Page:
Dick Shaw tried to retire without much fanfare at the beginning of this year, after a long career in newspapers and later working for the city of Bangor.
But three weeks after his last day as switchboard operator at Bangor City Hall, the City Council surprised him with two honors at its meeting on Monday, Jan. 25: a proclamation naming him Bangor’s honorary historian, and the key to the city.
“I’m not very good at goodbyes. But they ended up coming to me,” Shaw, 68, said. “It’s really a big honor for me. It’s really wonderful.”
For the past decade, Shaw was one of the friendly faces and voices that greeted visitors and callers to City Hall. But for anyone interested in local and state history, he’s better known as a living repository of information about Bangor’s storied past, both distant and recent — from its glory days in the 19th century as the lumber capital of the world, to the downtown revitalization of the past 15 years.
“It’s very fortunate for a community if there is in each generation a person that cares about the history of that community, and delves deeply into it,” said Earle Shettleworth, Maine’s state historian, who has worked with Shaw on a number of projects over the years. “Dick is certainly that person for Bangor.”
Shaw has written eight books about the history of Bangor and other eastern Maine towns. He regularly gives talks and interviews at historical societies and libraries, and, as he puts it, he lives in a house packed with his own carefully assembled historical archives of newspaper clippings, photographs, manuscripts and other ephemera.
“Every room of my house is stuffed with things. I’ve got filing cabinets in my kitchen. I’ve got shoeboxes under my bed,” he said. “A lot of the fun for me is just in the archiving of these things, so that it isn’t lost to history.”
Born in 1952 and raised in the Little City neighborhood in Bangor, Shaw was the youngest of the three children of Ward and Frances Shaw, who were both schoolteachers and local musicians. Ward Shaw played trumpet in a local big band, while his mother was a violinist. Though he was raised with two creative parents who valued education, Shaw credits his mother with instilling the history bug in him at a very young age.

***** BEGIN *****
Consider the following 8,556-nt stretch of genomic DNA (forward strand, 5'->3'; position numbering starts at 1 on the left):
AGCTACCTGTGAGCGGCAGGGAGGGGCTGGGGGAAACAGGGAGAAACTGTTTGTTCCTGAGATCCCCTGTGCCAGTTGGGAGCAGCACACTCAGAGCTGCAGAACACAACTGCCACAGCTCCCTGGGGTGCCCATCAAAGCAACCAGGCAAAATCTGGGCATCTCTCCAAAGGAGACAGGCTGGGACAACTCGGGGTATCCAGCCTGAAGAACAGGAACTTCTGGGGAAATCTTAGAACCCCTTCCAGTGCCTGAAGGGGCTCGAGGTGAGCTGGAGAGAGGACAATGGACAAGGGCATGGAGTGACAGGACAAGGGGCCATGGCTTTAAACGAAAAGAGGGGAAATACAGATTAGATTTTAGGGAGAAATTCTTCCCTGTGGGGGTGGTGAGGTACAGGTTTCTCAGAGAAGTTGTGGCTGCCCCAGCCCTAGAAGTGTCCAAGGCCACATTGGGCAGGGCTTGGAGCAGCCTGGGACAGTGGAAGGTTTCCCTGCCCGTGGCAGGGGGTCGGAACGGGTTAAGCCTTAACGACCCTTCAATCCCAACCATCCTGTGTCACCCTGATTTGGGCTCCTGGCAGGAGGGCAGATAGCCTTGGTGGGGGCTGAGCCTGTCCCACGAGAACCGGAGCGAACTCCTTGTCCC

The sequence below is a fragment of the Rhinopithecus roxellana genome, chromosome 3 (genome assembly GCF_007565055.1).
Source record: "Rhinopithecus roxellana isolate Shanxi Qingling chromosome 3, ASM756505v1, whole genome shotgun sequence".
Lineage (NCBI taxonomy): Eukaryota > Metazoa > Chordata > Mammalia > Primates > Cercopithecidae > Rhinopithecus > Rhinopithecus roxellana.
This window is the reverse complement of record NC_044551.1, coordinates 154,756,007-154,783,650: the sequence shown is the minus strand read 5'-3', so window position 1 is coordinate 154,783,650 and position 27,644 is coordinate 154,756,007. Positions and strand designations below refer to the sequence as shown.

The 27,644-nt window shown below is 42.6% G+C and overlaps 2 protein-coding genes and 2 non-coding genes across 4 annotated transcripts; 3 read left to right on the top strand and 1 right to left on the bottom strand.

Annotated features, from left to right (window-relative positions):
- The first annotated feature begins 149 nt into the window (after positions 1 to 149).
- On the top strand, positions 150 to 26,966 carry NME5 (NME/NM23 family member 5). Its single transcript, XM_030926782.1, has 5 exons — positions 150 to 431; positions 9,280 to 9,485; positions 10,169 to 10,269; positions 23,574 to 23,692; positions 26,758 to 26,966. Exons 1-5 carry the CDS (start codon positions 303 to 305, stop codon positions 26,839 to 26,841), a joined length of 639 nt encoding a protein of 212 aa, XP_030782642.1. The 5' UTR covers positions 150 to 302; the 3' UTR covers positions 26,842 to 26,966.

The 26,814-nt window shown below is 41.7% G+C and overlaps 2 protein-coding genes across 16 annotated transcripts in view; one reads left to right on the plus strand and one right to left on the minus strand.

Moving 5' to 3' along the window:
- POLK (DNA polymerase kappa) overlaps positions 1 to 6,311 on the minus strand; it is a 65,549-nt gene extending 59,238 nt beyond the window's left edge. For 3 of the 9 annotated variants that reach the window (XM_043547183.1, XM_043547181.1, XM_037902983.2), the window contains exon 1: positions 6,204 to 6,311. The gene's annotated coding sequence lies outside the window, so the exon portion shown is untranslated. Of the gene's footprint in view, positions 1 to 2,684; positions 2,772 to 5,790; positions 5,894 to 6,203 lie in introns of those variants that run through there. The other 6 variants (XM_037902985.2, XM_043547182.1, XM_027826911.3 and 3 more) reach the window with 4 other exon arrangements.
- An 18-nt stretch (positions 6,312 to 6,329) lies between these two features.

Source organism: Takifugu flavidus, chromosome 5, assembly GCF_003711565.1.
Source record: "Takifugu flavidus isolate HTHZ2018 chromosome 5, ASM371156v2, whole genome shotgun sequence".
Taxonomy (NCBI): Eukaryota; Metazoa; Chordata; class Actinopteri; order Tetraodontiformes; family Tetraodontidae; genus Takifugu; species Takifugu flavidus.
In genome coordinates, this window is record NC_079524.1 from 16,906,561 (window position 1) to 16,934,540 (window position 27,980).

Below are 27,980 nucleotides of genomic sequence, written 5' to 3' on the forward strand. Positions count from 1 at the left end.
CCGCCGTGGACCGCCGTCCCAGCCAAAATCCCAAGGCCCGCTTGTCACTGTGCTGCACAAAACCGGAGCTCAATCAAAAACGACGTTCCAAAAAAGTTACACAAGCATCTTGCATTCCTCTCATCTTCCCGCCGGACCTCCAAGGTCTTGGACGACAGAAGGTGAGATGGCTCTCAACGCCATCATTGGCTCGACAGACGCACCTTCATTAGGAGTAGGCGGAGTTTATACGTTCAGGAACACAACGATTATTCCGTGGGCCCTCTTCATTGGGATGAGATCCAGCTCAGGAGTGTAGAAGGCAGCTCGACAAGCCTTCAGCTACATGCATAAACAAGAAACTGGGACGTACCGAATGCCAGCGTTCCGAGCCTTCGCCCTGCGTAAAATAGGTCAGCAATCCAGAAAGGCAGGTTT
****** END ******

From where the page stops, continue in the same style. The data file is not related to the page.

“My mother would pack a picnic and get in the car, and we’d pick some roadside marker or historic site, and go visit it and learn about it,” Shaw said. “I think hearing all those stories about seafaring and the Revolutionary War and all that had a big impact on me as a kid.”
Shaw’s mother also was an eyewitness to the Brady Gang shooting, the infamous 1937 ambush by FBI agents of gangster Al Brady in downtown Bangor — a story he heard countless times growing up. In 1987, Shaw helped lead the effort to lay a plaque in downtown Bangor commemorating the 50th anniversary of the shootout, and he’s participated in several reenactments of the event in years following.
In college at the University of Maine, Shaw majored in education, as it was all but foretold that he’d become a teacher like his parents. But one professor in particular changed his outlook forever: Sandy Ives, the legendary folklorist who founded the Maine Folklife Center.
“He took all these stories that were passed down through the generations and made them very engaging, and his classes were really fun,” he said. “And all his exams were true-false, so it was easy.”
A few years after college, Shaw started working for the Bangor Daily News as an editorial assistant. As a newspaper buff, the job suited him well — not only did he stay with the paper for the next 30 years, but he amassed reams of clippings of events both major and minor, from his era and earlier eras. He still has those clippings today.
“Bangor has always been a big newspaper town,” he said. “There’s a pretty remarkable chronicle of our history in those pages.”
Shaw also was mentored by Bangor historian and author James Vickery, who was himself named Bangor’s historian by the City Council, an unofficial position he held until his death in 1997. That generosity in sharing knowledge that Vickery showed the younger Shaw is something Shaw does today for other students of history.
“Not only is he sincerely interested and dedicated to what he’s doing, but he’s also very willing to share his knowledge and what he’s found,” Shettleworth said.
There are several historic events in Bangor about which Shaw is still trying to find more information. One is the murder of Effie MacDonald, a maid at the Bangor House who in 1965 was found dead in a hotel room. Her case remains the oldest cold case on record in Bangor, and it’s a story Shaw remains puzzled by, all these years later.
He also wants to know more about the later life of Hannibal Hamlin, the Bangor native who was Abraham Lincoln’s vice president in his first term, before being replaced by Andrew Johnson.
“Nobody really knows exactly how he felt about being passed over as vice president, or how he felt about then not becoming president,” Shaw said. “What would Reconstruction in the South have been like, if he’d been in charge? Those are the kinds of historical tidbits that intrigue me.”
Though Shaw is now retired, the work of documenting the history of Bangor and eastern Maine is far from complete.
“People who have a passion for history and genealogy never really retire,” said Shettleworth. “There’s an intellectual curiosity and collector’s interest that never really goes away.”
He’d also like to try his hand at telling some other stories.
“I’d like to write a novel,” Shaw said. “And I’ve got some time to do it. There’s a third act for me out there.”